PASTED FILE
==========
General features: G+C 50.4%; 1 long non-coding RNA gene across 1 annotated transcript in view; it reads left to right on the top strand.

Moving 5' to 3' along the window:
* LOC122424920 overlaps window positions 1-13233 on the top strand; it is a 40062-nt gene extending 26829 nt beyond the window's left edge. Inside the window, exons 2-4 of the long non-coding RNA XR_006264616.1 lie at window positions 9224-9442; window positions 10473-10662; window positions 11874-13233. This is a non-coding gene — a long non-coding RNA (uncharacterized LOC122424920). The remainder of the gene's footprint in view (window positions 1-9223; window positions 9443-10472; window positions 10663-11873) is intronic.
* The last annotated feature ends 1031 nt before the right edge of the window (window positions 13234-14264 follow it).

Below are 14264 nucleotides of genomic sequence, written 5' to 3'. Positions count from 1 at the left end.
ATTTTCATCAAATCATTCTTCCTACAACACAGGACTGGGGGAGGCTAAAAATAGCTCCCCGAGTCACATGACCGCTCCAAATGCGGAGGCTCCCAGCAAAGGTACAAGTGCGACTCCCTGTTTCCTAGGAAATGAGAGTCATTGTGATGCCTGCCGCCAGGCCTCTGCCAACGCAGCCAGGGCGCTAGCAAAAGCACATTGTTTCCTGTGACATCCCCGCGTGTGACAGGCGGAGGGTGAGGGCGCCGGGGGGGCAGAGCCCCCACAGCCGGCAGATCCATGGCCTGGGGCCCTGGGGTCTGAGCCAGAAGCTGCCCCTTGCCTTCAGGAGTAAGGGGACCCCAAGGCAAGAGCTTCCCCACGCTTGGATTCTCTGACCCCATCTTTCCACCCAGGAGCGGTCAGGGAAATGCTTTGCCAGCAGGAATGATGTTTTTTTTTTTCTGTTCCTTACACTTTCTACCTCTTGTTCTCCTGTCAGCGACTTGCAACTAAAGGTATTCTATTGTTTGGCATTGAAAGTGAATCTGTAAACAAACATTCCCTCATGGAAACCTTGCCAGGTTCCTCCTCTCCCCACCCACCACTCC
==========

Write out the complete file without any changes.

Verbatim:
General features: G+C 50.4%; 1 long non-coding RNA gene across 1 annotated transcript in view; it reads left to right on the top strand.

Moving 5' to 3' along the window:
* LOC122424920 overlaps window positions 1-13233 on the top strand; it is a 40062-nt gene extending 26829 nt beyond the window's left edge. Inside the window, exons 2-4 of the long non-coding RNA XR_006264616.1 lie at window positions 9224-9442; window positions 10473-10662; window positions 11874-13233. This is a non-coding gene — a long non-coding RNA (uncharacterized LOC122424920). The remainder of the gene's footprint in view (window positions 1-9223; window positions 9443-10472; window positions 10663-11873) is intronic.
* The last annotated feature ends 1031 nt before the right edge of the window (window positions 13234-14264 follow it).

Below are 14264 nucleotides of genomic sequence, written 5' to 3'. Positions count from 1 at the left end.
ATTTTCATCAAATCATTCTTCCTACAACACAGGACTGGGGGAGGCTAAAAATAGCTCCCCGAGTCACATGACCGCTCCAAATGCGGAGGCTCCCAGCAAAGGTACAAGTGCGACTCCCTGTTTCCTAGGAAATGAGAGTCATTGTGATGCCTGCCGCCAGGCCTCTGCCAACGCAGCCAGGGCGCTAGCAAAAGCACATTGTTTCCTGTGACATCCCCGCGTGTGACAGGCGGAGGGTGAGGGCGCCGGGGGGGCAGAGCCCCCACAGCCGGCAGATCCATGGCCTGGGGCCCTGGGGTCTGAGCCAGAAGCTGCCCCTTGCCTTCAGGAGTAAGGGGACCCCAAGGCAAGAGCTTCCCCACGCTTGGATTCTCTGACCCCATCTTTCCACCCAGGAGCGGTCAGGGAAATGCTTTGCCAGCAGGAATGATGTTTTTTTTTTTCTGTTCCTTACACTTTCTACCTCTTGTTCTCCTGTCAGCGACTTGCAACTAAAGGTATTCTATTGTTTGGCATTGAAAGTGAATCTGTAAACAAACATTCCCTCATGGAAACCTTGCCAGGTTCCTCCTCTCCCCACCCACCACTCC